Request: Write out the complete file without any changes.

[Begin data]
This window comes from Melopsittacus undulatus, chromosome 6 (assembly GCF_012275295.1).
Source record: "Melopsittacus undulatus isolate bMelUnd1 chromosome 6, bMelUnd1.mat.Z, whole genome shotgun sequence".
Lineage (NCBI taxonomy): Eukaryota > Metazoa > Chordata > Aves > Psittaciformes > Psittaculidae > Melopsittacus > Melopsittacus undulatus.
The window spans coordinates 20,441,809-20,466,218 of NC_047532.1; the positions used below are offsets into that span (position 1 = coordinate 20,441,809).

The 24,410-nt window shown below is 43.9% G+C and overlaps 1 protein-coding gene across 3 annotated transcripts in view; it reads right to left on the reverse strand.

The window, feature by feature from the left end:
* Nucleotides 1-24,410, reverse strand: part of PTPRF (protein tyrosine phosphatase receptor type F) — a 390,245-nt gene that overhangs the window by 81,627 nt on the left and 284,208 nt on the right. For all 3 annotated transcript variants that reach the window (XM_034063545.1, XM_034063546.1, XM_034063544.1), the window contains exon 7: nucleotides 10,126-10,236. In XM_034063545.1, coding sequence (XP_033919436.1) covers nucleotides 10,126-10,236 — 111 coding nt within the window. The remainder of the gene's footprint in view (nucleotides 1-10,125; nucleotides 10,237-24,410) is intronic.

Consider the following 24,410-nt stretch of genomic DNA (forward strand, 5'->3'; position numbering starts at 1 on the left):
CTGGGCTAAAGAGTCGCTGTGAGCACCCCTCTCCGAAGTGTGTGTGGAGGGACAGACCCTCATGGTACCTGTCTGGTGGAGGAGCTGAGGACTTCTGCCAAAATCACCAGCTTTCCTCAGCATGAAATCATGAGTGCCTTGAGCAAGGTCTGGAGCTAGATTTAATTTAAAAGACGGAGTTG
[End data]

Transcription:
This window comes from Melopsittacus undulatus, chromosome 6 (assembly GCF_012275295.1).
Source record: "Melopsittacus undulatus isolate bMelUnd1 chromosome 6, bMelUnd1.mat.Z, whole genome shotgun sequence".
Lineage (NCBI taxonomy): Eukaryota > Metazoa > Chordata > Aves > Psittaciformes > Psittaculidae > Melopsittacus > Melopsittacus undulatus.
The window spans coordinates 20,441,809-20,466,218 of NC_047532.1; the positions used below are offsets into that span (position 1 = coordinate 20,441,809).

The 24,410-nt window shown below is 43.9% G+C and overlaps 1 protein-coding gene across 3 annotated transcripts in view; it reads right to left on the reverse strand.

The window, feature by feature from the left end:
* Nucleotides 1-24,410, reverse strand: part of PTPRF (protein tyrosine phosphatase receptor type F) — a 390,245-nt gene that overhangs the window by 81,627 nt on the left and 284,208 nt on the right. For all 3 annotated transcript variants that reach the window (XM_034063545.1, XM_034063546.1, XM_034063544.1), the window contains exon 7: nucleotides 10,126-10,236. In XM_034063545.1, coding sequence (XP_033919436.1) covers nucleotides 10,126-10,236 — 111 coding nt within the window. The remainder of the gene's footprint in view (nucleotides 1-10,125; nucleotides 10,237-24,410) is intronic.

Consider the following 24,410-nt stretch of genomic DNA (forward strand, 5'->3'; position numbering starts at 1 on the left):
CTGGGCTAAAGAGTCGCTGTGAGCACCCCTCTCCGAAGTGTGTGTGGAGGGACAGACCCTCATGGTACCTGTCTGGTGGAGGAGCTGAGGACTTCTGCCAAAATCACCAGCTTTCCTCAGCATGAAATCATGAGTGCCTTGAGCAAGGTCTGGAGCTAGATTTAATTTAAAAGACGGAGTTG